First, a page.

Wartime rape has been virulent in wars of sovereignty, territory, conquest, religion, ideology and liberation, yet attention to this crime has been sporadic throughout history. Rape remains ‘unspeakable’, particularly within law. Moreover, rape has not featured prominently in post-conflict collective memory. And even when rape is ‘remembered’, it is often the subject of political controversy and heated debate.
In this book, Henry asks some critical questions about the relationship between mass rape, politics and law. In what ways does law contribute to the collective memory of wartime rape? How do ‘counter-memories’ of victims compete with the denialism of wartime rape? The text specifically analyses the historical silencing of rape throughout international legal history and the potential of law to restore these silenced histories, it also examines the violence of law and the obstacles to individual and collective redemption. Tracing the prosecution of rape crimes within contemporary courts, Henry seeks to argue that politics underscores the way rape is dealt with by the international community in the aftermath of armed conflict.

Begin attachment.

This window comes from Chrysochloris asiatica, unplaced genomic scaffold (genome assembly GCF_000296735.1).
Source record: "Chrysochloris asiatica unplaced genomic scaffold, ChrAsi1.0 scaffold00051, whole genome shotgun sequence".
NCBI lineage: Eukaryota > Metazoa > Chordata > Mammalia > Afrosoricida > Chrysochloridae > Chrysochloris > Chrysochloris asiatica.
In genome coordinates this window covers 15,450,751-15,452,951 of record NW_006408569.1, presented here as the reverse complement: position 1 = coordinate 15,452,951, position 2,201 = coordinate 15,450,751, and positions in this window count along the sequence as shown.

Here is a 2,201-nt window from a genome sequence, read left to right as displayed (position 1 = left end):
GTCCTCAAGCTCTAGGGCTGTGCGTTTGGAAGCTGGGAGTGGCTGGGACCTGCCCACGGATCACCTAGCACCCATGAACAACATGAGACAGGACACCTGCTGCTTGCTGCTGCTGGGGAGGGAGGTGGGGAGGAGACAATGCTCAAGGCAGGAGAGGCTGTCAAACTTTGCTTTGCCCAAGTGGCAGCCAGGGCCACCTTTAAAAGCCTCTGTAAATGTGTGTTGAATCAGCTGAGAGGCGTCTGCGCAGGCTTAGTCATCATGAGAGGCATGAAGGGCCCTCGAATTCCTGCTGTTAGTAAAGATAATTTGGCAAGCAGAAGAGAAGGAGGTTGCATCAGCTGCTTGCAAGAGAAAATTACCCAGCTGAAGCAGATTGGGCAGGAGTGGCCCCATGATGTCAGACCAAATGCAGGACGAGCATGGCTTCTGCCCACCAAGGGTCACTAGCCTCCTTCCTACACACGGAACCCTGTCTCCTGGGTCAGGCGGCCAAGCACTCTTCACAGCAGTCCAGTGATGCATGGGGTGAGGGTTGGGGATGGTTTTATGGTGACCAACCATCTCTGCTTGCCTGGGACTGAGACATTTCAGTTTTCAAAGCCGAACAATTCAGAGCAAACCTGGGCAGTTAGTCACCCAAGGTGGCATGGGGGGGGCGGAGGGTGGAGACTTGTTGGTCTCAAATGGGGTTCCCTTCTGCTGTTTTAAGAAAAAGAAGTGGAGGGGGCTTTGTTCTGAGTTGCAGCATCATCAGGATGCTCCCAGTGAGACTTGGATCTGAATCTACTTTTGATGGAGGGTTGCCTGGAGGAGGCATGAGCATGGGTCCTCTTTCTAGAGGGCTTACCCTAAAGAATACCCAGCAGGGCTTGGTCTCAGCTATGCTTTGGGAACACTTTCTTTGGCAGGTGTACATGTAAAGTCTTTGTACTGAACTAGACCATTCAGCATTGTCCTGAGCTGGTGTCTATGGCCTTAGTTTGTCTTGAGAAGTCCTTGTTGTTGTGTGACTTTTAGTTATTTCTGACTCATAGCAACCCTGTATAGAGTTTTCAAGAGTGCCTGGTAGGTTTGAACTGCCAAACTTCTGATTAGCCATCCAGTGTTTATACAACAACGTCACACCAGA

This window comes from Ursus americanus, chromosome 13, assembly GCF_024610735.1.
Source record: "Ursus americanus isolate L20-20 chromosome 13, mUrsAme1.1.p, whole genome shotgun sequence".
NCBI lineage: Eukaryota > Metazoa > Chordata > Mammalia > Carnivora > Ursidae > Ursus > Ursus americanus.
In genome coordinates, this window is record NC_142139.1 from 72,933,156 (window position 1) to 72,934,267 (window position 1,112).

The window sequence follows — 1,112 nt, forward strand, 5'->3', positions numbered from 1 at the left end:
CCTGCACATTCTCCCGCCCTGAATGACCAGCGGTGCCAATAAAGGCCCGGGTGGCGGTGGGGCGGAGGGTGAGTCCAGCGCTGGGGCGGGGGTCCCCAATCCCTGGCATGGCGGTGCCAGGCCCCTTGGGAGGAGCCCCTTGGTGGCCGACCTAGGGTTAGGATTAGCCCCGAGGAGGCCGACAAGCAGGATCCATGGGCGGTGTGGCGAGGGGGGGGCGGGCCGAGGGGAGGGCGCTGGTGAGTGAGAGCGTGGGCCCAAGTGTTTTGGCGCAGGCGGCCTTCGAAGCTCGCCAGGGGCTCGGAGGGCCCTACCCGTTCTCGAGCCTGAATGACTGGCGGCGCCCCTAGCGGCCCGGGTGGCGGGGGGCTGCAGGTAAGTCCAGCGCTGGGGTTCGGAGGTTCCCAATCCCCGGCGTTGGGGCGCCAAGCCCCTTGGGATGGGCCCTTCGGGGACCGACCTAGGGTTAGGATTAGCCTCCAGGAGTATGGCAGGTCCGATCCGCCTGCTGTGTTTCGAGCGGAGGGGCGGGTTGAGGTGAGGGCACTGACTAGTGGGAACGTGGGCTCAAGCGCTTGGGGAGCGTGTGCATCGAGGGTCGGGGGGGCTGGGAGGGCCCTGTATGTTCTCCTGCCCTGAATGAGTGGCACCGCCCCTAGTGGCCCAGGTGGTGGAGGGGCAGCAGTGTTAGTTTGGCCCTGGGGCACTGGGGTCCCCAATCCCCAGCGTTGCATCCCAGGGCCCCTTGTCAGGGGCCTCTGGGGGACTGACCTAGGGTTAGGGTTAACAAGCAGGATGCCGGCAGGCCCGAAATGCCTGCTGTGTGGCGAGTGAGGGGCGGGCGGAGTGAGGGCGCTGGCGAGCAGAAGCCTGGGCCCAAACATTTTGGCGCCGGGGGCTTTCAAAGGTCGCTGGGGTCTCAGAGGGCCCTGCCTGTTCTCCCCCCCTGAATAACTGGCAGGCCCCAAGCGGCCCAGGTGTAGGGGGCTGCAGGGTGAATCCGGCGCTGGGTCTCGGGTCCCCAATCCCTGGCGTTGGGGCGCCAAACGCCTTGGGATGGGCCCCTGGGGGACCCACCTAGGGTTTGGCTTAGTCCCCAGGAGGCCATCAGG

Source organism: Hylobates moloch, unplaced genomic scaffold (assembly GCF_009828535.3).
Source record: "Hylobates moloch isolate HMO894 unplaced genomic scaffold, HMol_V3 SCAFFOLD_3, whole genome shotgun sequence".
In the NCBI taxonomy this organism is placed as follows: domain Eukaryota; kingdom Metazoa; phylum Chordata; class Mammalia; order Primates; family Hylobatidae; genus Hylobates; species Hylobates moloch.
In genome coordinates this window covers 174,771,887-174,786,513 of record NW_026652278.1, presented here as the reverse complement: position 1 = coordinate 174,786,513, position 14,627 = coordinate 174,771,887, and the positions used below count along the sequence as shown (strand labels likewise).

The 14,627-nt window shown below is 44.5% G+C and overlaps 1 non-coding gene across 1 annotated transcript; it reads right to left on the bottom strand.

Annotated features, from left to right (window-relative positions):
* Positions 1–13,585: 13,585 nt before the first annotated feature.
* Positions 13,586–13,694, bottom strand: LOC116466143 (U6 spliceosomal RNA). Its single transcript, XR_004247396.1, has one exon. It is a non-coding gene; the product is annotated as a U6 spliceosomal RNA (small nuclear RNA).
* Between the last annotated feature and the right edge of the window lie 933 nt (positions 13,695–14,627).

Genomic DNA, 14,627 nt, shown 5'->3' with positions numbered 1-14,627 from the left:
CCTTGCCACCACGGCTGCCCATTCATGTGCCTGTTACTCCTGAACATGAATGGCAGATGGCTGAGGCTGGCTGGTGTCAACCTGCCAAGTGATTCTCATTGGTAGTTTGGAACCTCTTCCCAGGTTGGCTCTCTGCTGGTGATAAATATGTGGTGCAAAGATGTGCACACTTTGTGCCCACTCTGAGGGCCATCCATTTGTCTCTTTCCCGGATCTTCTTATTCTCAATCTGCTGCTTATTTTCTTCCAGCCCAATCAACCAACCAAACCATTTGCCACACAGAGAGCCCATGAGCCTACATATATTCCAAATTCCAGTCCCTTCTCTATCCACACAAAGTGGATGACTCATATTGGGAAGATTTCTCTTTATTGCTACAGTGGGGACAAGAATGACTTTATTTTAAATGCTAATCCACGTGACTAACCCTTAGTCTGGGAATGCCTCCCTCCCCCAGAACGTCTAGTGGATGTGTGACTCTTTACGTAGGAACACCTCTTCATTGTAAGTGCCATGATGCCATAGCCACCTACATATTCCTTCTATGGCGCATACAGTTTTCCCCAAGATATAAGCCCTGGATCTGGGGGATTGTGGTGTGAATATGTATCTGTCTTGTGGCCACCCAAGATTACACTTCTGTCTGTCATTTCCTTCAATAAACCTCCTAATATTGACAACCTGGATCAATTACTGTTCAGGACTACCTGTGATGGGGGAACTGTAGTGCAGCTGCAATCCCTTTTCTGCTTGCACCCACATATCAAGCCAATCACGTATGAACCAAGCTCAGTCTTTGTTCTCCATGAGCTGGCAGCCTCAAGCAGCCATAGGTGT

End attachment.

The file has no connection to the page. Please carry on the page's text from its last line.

Providing a comprehensive overview of the politics of wartime rape and the politics of prosecuting such crimes within international humanitarian law, this text will be of great interest to scholars of gender and security, war crimes and law and society.